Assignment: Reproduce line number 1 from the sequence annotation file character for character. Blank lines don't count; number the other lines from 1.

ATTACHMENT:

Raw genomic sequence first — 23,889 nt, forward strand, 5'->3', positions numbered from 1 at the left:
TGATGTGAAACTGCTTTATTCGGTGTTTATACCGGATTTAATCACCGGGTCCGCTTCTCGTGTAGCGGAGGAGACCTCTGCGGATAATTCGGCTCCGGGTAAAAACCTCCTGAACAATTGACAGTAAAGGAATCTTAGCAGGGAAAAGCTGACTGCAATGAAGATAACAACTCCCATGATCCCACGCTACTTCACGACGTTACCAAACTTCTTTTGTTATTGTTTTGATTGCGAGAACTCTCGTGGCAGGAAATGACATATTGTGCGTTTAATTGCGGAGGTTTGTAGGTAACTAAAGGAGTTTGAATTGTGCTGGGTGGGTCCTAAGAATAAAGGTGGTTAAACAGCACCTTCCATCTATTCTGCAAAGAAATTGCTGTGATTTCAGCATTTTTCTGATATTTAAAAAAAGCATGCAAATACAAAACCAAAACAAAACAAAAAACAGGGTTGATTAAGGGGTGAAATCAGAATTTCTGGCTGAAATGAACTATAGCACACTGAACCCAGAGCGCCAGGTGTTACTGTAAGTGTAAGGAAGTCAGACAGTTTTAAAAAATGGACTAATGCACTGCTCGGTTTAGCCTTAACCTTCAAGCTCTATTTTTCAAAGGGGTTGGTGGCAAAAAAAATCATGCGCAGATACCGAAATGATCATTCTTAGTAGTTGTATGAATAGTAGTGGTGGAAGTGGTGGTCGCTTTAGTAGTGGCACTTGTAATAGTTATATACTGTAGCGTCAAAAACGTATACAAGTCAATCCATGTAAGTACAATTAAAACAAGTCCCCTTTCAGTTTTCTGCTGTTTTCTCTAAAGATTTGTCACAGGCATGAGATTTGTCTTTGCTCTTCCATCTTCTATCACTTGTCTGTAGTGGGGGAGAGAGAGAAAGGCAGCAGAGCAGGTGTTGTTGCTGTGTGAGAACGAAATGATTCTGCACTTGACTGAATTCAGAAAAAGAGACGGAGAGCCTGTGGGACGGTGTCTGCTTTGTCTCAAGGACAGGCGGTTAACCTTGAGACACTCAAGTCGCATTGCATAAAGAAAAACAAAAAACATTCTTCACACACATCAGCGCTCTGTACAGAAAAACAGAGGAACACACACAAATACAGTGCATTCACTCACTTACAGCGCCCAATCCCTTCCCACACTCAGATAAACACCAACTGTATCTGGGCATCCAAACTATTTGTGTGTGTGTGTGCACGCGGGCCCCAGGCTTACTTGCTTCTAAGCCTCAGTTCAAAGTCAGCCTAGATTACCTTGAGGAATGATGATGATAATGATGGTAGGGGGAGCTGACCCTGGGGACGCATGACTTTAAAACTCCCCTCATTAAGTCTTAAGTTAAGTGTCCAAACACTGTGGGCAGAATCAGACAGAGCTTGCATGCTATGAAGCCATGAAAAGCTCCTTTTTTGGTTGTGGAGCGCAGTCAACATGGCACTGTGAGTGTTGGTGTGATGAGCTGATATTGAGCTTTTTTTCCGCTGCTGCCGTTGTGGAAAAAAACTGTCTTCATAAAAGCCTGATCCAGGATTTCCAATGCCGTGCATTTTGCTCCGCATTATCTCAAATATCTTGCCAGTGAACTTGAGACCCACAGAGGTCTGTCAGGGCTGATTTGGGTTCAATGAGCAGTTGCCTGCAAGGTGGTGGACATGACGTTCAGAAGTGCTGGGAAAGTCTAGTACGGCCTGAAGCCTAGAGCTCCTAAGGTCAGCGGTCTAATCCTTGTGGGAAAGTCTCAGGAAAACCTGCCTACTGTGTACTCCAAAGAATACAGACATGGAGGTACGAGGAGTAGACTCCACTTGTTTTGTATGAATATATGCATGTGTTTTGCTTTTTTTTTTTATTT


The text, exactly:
Raw genomic sequence first — 23,889 nt, forward strand, 5'->3', positions numbered from 1 at the left: